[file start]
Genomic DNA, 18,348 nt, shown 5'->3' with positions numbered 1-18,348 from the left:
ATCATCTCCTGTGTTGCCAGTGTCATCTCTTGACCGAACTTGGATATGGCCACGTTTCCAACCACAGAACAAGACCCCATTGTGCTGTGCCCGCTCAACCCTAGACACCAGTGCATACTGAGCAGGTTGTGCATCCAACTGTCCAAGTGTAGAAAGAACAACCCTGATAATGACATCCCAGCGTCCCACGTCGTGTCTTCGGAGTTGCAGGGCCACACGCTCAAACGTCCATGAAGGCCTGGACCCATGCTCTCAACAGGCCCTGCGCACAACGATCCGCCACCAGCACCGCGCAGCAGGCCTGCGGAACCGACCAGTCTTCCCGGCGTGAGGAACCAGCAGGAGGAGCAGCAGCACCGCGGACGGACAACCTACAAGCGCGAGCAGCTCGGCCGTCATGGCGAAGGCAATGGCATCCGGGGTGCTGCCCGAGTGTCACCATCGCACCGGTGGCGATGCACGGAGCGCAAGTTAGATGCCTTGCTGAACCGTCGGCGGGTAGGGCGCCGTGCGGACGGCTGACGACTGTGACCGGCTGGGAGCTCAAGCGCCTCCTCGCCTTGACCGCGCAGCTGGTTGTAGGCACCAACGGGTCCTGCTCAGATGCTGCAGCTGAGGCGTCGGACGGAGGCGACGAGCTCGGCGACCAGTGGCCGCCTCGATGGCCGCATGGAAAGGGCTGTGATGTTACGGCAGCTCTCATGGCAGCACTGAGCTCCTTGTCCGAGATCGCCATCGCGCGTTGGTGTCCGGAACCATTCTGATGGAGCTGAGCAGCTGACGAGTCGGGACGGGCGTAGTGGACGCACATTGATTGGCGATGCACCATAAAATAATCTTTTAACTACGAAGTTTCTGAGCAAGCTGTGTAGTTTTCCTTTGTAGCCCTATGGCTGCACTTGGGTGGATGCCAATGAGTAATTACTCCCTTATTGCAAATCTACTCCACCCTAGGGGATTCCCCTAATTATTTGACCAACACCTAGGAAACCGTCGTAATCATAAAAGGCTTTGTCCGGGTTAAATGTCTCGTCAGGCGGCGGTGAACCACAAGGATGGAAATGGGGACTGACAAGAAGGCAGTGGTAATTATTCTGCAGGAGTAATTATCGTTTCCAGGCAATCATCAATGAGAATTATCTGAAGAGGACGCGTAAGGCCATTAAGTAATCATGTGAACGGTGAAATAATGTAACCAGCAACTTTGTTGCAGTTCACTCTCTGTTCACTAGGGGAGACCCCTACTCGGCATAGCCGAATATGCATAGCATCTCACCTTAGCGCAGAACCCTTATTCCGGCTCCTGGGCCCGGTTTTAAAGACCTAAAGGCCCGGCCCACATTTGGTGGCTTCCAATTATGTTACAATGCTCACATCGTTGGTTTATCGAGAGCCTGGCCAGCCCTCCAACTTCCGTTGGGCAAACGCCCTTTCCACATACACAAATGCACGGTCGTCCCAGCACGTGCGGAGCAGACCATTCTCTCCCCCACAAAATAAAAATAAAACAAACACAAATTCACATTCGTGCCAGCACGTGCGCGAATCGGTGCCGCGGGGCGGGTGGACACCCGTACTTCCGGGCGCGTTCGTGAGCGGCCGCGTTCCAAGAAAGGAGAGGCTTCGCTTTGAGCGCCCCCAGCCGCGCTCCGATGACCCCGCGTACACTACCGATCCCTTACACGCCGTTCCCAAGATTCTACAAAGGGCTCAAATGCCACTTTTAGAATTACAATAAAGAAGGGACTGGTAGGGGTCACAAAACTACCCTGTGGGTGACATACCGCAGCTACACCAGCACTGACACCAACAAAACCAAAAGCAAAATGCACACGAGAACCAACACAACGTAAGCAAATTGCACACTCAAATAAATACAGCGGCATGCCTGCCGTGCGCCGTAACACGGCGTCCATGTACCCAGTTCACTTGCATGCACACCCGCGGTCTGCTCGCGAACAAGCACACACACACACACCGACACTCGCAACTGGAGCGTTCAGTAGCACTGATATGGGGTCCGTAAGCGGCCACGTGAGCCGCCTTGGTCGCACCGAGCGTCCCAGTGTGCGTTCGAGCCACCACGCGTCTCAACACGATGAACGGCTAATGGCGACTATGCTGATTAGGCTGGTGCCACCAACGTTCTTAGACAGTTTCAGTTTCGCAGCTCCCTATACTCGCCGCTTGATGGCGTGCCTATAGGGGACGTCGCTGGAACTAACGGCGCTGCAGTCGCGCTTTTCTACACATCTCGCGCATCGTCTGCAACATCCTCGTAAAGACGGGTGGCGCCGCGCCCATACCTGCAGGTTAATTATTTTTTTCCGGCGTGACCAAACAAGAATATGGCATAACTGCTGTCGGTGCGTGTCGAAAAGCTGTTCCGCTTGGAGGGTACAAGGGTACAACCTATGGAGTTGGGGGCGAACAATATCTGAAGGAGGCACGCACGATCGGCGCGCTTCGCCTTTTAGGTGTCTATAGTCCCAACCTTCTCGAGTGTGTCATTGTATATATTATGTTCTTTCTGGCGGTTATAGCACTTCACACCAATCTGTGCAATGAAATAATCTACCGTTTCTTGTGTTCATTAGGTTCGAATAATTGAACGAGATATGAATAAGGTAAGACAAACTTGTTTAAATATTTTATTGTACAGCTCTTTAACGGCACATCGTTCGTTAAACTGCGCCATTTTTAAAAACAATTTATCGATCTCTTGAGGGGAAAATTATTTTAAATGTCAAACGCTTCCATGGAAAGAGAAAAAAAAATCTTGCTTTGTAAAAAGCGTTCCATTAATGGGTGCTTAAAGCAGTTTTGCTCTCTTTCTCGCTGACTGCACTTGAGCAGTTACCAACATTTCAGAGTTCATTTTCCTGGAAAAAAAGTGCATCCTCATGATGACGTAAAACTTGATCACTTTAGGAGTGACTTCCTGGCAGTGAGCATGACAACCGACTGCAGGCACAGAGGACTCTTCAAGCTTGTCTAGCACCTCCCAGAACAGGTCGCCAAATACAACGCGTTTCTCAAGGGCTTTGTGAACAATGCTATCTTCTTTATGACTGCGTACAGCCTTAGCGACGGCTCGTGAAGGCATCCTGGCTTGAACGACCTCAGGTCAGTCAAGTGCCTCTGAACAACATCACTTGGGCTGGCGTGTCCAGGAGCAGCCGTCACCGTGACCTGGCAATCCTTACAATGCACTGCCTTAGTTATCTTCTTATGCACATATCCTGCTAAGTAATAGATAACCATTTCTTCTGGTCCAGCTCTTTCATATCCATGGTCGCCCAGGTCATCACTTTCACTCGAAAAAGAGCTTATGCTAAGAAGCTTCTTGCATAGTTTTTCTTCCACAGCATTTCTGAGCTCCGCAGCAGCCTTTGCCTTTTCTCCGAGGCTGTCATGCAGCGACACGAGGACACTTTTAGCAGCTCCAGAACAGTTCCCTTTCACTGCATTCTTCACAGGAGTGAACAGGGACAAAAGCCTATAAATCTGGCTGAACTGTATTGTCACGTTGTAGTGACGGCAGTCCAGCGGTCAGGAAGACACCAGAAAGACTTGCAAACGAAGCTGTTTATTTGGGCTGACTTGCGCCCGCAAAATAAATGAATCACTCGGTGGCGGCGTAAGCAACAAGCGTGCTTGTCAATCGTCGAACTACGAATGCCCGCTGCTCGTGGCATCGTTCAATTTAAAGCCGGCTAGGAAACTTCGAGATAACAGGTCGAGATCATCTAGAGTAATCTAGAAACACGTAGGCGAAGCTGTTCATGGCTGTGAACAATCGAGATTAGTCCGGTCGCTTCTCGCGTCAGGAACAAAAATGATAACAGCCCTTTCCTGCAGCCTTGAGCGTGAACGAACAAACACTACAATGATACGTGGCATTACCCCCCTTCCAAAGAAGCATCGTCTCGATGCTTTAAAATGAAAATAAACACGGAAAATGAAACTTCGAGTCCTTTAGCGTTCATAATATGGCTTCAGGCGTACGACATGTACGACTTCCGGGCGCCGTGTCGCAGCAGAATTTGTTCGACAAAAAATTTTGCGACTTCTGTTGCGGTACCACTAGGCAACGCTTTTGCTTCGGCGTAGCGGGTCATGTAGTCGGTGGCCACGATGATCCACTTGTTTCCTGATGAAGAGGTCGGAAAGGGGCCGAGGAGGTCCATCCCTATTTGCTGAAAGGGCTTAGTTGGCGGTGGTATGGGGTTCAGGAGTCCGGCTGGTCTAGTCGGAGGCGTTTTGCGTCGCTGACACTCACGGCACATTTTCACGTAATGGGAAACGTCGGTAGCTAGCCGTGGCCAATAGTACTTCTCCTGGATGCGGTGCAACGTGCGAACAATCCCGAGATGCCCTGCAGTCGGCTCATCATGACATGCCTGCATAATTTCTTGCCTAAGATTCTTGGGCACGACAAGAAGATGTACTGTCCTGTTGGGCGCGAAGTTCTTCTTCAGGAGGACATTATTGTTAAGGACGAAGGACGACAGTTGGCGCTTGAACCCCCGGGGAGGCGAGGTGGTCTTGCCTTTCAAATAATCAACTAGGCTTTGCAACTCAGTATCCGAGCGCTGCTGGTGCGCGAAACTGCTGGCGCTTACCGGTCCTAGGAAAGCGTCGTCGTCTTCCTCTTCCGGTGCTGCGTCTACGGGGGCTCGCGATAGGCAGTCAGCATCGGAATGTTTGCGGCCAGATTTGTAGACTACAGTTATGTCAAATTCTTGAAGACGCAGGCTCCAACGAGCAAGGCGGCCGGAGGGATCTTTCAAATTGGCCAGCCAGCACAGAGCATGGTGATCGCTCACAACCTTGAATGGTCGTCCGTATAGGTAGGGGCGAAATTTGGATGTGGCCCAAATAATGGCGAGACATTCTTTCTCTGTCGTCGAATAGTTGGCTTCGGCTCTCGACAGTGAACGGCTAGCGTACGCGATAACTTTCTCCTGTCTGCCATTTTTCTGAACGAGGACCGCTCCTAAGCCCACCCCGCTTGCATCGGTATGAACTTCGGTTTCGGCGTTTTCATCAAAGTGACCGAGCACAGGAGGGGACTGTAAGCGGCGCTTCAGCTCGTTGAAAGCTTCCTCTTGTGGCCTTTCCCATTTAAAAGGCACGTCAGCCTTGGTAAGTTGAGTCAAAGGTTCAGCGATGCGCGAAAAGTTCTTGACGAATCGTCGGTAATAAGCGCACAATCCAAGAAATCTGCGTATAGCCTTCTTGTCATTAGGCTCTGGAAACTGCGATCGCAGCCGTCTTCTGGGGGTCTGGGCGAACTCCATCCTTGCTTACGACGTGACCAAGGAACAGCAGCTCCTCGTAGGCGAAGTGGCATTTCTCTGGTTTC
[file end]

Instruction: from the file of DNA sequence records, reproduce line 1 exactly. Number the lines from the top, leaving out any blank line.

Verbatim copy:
Genomic DNA, 18,348 nt, shown 5'->3' with positions numbered 1-18,348 from the left: